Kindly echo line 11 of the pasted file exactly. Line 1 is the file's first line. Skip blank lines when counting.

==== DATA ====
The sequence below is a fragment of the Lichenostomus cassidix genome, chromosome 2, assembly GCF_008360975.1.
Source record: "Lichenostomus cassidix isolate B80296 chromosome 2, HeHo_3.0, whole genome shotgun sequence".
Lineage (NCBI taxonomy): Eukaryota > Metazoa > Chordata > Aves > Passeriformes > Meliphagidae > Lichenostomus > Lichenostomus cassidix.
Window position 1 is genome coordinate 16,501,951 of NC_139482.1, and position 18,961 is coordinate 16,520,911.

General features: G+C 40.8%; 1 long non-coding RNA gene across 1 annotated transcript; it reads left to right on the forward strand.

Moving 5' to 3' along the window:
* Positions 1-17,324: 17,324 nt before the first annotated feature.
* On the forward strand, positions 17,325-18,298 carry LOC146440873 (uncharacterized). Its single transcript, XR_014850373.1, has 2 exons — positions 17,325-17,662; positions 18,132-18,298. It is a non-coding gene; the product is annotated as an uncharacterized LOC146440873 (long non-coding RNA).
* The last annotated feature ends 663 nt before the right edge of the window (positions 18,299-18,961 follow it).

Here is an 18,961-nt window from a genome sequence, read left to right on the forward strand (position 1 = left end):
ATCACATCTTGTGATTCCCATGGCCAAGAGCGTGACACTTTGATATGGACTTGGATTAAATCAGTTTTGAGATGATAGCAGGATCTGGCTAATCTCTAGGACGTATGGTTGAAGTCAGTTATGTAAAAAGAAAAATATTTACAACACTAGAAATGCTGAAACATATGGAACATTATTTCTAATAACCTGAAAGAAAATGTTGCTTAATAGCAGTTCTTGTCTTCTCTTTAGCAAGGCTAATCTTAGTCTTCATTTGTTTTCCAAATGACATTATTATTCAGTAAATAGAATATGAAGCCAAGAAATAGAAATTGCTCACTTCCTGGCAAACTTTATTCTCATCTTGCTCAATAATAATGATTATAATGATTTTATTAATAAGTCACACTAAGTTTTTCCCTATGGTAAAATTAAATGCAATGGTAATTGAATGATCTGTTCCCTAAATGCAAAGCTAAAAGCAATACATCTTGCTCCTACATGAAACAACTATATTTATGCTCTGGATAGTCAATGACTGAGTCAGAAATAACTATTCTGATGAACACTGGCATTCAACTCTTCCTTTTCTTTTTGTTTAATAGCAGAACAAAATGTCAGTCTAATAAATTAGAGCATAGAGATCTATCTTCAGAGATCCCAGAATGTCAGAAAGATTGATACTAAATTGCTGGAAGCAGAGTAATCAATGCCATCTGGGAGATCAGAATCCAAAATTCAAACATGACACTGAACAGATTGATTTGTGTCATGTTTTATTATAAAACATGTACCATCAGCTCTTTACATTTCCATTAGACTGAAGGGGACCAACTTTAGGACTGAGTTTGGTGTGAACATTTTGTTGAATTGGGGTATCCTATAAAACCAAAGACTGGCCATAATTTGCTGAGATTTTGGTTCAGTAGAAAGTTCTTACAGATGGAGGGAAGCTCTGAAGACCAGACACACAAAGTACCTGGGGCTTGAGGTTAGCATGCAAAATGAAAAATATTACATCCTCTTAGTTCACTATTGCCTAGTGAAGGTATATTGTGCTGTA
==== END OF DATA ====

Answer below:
ATCACATCTTGTGATTCCCATGGCCAAGAGCGTGACACTTTGATATGGACTTGGATTAAATCAGTTTTGAGATGATAGCAGGATCTGGCTAATCTCTAGGACGTATGGTTGAAGTCAGTTATGTAAAAAGAAAAATATTTACAACACTAGAAATGCTGAAACATATGGAACATTATTTCTAATAACCTGAAAGAAAATGTTGCTTAATAGCAGTTCTTGTCTTCTCTTTAGCAAGGCTAATCTTAGTCTTCATTTGTTTTCCAAATGACATTATTATTCAGTAAATAGAATATGAAGCCAAGAAATAGAAATTGCTCACTTCCTGGCAAACTTTATTCTCATCTTGCTCAATAATAATGATTATAATGATTTTATTAATAAGTCACACTAAGTTTTTCCCTATGGTAAAATTAAATGCAATGGTAATTGAATGATCTGTTCCCTAAATGCAAAGCTAAAAGCAATACATCTTGCTCCTACATGAAACAACTATATTTATGCTCTGGATAGTCAATGACTGAGTCAGAAATAACTATTCTGATGAACACTGGCATTCAACTCTTCCTTTTCTTTTTGTTTAATAGCAGAACAAAATGTCAGTCTAATAAATTAGAGCATAGAGATCTATCTTCAGAGATCCCAGAATGTCAGAAAGATTGATACTAAATTGCTGGAAGCAGAGTAATCAATGCCATCTGGGAGATCAGAATCCAAAATTCAAACATGACACTGAACAGATTGATTTGTGTCATGTTTTATTATAAAACATGTACCATCAGCTCTTTACATTTCCATTAGACTGAAGGGGACCAACTTTAGGACTGAGTTTGGTGTGAACATTTTGTTGAATTGGGGTATCCTATAAAACCAAAGACTGGCCATAATTTGCTGAGATTTTGGTTCAGTAGAAAGTTCTTACAGATGGAGGGAAGCTCTGAAGACCAGACACACAAAGTACCTGGGGCTTGAGGTTAGCATGCAAAATGAAAAATATTACATCCTCTTAGTTCACTATTGCCTAGTGAAGGTATATTGTGCTGTA